Saying “Hello” in the Work Bathroom

It’s gotten to the point where I have to write something about it. Talking at the urinals, is it a faux pas?

I have no issue with continuing a conversation with a friend or someone I really know, while taking a piss. Whether I’m drunk or livid about how the football match is going, I don’t have a problem. But for some, visiting the restroom is a hellish nightmare. Strangers unzipping and aiming, the foul stench from the stalls, the long line of people waiting and the crusty, bearded man making unwanted eye-contact. Every…bloody…time.

Anyway, at school it’s become a slightly awkward endeavour. Is it normal to greet someone while in the bathroom? Some teachers will say “Hello” or “Good Morning”. Other teachers will do a casual bow. And others will avoid eye-contact altogether. I wouldn’t say I go into a panic, but it’s an uncomfortable situation. Are they striking up a conversation? Are they simply saying “Hi”? Do I need to talk about something?

Unlike everything and everywhere in Japan, there are no signs on how to deal with this sort of situation. No FAQ or Troubleshooting sheet explaining the correct procedure. No anime character cheerfully demonstrating how to deal with a talkative stranger. It’s up to you on how to proceed. I know these teachers on a professional level, but I wouldn’t say I’m at that whole social, “converse while using the urinal” level. So I tend to follow what the other teacher does. 

There’s one interaction that often makes me chuckle. Japan has a phrase “otsukaresama desu”, which loosely translates into “Thank you for your hard work/ effort”. We say it when we’ve finished work, when we’ve helped each out or after we’ve listening to some long-winded lecture. Now, in some cases teachers have said this to me in the bathroom. It’s obviously referring to work. But I can’t help but feel that it sort of fits with the act of using the toilet. “Thank you for your effort in correctly and efficiently urinating”.

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……Damn Jet Lag

I’m currently writing this at four o’clock in the morning with the sun yet to rise. I got back from a three-week vacation last Wednesday and the jet lag has unfortunately set in. As I’m not blessed with the ability to sleep on planes, the eight hour difference between the UK and Japan was been made even worse. Adapting to UK time wasn’t a problem three weeks ago. But getting reaccustomed to Japan Time has been increasingly frustrating. I just about managed four hours of sleep yesterday, but it’s still been a stressful mess.

A friend once stated that the general rule of thumb is that for each hour of time difference between destination and starting point, that will roughly correlate to the number of days required to get over the jet lag. Well, it’s been nearly a week and while it’s certainly getting better, it ain’t over yet. School starts this Friday, so I shouldn’t have any trouble getting up. But whether I’ll be able to stay awake in class is the real question. We’ll just have to wait and see.

School Alert: Watch out for BEARS!

After finishing class, I received a “Public Announcement” letter from the local Board of Education. Using my limited kanji ability, I was able to decipher that I definitely needed to improved my kanji ability, and that there was a bear wondering around the local area.

Being from the UK, the only animals that “terrify” the British public are either the rogue foxes attacking babies or false widow spiders, both making “appropriate headline news” for the tabloid press. Here in Japan, mother nature seems a bit more hostile and sinister. From giant huntsman spiders to hissing centipedes, or the abundance of mosquitoes and the occasional venomous viper, Japan isn’t all kimonos, cherry blossom and cutesy characters. In fact recently, Japan’s population of bears has made the headlines, and not for doing something adorable.  Continue reading “School Alert: Watch out for BEARS!”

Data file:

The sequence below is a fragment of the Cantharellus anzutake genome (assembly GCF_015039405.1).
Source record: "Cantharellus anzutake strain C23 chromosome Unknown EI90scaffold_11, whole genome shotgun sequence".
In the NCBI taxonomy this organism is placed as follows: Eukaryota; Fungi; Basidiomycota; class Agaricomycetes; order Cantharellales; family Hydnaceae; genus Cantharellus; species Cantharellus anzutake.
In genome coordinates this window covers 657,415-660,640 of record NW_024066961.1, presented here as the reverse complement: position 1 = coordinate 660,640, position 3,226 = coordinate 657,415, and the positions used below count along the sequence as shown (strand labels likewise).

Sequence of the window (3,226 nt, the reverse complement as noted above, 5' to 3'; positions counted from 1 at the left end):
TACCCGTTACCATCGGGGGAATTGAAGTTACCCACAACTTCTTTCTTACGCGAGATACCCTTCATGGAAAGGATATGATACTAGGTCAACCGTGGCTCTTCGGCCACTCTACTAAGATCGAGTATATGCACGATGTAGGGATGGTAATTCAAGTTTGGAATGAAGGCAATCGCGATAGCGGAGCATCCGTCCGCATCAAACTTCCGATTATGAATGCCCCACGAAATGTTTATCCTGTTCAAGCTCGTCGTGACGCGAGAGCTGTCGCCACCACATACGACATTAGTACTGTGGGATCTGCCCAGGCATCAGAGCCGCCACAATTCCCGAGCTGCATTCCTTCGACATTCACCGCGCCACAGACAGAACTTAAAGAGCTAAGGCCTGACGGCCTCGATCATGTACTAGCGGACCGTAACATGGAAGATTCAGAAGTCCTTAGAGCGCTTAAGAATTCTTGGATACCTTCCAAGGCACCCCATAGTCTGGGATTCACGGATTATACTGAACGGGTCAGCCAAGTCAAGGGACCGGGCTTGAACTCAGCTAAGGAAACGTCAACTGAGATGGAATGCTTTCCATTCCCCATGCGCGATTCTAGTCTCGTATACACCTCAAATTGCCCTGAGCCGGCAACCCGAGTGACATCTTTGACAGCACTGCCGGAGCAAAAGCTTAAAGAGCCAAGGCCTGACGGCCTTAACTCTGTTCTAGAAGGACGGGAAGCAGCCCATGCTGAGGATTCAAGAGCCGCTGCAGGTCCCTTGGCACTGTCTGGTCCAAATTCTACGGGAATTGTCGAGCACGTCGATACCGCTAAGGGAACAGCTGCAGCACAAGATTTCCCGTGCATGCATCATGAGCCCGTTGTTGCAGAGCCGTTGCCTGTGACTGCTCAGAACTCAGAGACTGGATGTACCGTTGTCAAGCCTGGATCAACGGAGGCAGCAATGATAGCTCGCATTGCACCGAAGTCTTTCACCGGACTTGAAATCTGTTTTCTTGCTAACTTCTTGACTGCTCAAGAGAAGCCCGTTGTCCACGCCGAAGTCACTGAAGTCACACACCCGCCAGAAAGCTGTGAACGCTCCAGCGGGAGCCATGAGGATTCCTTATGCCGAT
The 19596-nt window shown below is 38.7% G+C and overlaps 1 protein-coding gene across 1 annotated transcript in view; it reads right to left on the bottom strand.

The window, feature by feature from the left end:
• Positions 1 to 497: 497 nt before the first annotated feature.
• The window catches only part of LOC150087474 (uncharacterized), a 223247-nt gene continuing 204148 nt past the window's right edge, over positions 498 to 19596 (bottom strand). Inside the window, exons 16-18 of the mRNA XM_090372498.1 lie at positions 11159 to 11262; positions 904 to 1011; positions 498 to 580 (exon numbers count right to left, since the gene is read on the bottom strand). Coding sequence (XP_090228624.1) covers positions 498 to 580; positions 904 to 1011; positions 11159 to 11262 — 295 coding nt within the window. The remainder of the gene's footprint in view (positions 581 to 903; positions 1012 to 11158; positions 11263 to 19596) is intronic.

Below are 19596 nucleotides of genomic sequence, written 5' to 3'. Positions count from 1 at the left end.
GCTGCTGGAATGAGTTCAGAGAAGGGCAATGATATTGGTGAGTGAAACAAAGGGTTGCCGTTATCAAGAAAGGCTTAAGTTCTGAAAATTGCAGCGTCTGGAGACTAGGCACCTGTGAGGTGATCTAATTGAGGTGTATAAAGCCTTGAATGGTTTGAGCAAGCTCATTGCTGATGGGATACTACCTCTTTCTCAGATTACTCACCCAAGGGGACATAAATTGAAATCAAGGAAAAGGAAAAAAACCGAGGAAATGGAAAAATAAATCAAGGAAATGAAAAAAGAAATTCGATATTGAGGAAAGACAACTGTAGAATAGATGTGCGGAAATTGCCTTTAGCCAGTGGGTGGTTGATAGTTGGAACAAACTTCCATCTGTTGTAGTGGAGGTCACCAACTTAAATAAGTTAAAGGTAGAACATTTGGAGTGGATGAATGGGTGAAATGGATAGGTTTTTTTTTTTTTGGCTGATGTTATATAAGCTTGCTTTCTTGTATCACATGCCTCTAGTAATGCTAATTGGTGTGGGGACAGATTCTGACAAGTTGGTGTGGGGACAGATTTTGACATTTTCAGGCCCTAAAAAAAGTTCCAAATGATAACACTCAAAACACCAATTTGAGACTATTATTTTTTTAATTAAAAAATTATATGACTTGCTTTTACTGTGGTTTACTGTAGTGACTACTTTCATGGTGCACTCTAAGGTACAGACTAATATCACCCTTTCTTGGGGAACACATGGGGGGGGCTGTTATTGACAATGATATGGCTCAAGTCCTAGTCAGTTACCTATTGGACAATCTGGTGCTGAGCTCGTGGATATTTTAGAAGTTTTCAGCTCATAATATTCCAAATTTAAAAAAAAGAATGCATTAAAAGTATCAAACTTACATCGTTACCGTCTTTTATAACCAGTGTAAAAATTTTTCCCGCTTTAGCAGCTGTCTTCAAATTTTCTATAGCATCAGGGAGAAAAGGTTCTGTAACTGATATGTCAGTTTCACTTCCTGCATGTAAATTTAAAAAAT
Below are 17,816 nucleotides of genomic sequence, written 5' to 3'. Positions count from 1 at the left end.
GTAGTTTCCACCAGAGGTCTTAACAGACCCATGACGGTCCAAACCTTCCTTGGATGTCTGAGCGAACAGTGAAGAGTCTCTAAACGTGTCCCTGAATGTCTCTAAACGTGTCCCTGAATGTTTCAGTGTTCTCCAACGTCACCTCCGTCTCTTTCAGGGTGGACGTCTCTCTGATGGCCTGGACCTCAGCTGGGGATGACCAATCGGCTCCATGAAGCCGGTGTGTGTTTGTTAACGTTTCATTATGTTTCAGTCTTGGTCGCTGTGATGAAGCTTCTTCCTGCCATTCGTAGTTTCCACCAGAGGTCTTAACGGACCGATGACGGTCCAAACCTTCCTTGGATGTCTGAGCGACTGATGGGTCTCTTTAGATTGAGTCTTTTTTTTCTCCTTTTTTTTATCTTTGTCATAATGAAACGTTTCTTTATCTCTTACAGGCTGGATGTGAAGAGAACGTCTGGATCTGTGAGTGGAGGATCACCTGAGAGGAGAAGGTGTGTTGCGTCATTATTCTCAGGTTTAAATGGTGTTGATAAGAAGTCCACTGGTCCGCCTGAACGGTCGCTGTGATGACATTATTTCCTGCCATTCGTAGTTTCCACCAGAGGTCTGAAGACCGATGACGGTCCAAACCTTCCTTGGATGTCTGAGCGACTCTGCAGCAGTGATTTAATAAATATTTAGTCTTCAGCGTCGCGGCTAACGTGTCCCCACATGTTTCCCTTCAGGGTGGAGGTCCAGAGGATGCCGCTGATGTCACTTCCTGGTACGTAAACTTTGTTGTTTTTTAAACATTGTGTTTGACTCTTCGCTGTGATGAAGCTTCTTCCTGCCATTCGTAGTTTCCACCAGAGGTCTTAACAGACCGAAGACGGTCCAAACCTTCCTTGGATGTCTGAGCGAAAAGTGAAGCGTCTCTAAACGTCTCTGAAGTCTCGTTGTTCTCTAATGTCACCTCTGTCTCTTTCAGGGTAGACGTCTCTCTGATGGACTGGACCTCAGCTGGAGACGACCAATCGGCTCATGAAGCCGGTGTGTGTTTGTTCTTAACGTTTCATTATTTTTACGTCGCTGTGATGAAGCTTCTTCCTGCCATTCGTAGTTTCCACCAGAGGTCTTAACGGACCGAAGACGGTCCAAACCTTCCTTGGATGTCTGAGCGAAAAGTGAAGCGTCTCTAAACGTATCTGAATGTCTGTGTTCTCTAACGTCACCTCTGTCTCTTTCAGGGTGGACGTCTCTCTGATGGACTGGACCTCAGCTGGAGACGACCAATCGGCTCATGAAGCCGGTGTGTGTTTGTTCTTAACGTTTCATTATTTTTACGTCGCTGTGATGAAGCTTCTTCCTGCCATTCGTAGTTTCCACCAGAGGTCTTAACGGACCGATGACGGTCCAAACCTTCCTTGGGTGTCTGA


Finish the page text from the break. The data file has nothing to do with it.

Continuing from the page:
My High School Experience

Across Japan, junior high school third graders have started their three years of high school education. And with all this talk about the students entering an important part of their lives, I got back to thinking about my high school days. England’s educational system is structurally different from the likes of America and Japan as you can tell from the table below;

England’s Education System

Grade

School

Age

Nursery

Nursery

3

Reception

Reception

4

Year 1-6

Primary School

5-11

Year 7-11

Secondary School

11-16

Year 12-13

Sixth Form / College

16-18

Anyway my “high school days” found me at a completely new school, surrounded by new teachers and new classmates. Those stressful two years were a nightmare of examinations, coursework and social toxicity. After five years of studying at my secondary school, making close friends and building an attachment to my teachers, I found myself unable to study the subjects I wanted to at a Sixth Form level. My parents were also deterred by the school’s underwhelming test averages and university prospects. Thus we decided that it would be best if I changed schools for my A-Levels. And so it was decided that I would go into private education for two years.

I was overweight, my GCSE grades (Year 11) weren’t as high as everyone else’s, and I didn’t drive to school in a Mercedes. Though these never presented a direct problem for myself, I could tell that there was a divide between those students that were overly-privileged and those who weren’t. My friend was constantly ridiculed for being sponsored to study at the school, as his parents couldn’t afford the fees. And this underlying fact that a private school meant money, was ever present in every facet of school life. BMW cars, Swiss watches and lines of coke in the bathroom definitely didn’t make me feel comfortable. This even stretched to the school’s financial dealings. The Sixth Form building had been funded by some gentlemen whose name I can’t recall. Anyway, he had returned to the school for a visit and had witnessed an impromptu water fight. We got a prompt scolding from the principal who stated that “we should be ashamed” for losing funding for the school’s future projects. None us really gave a f**k.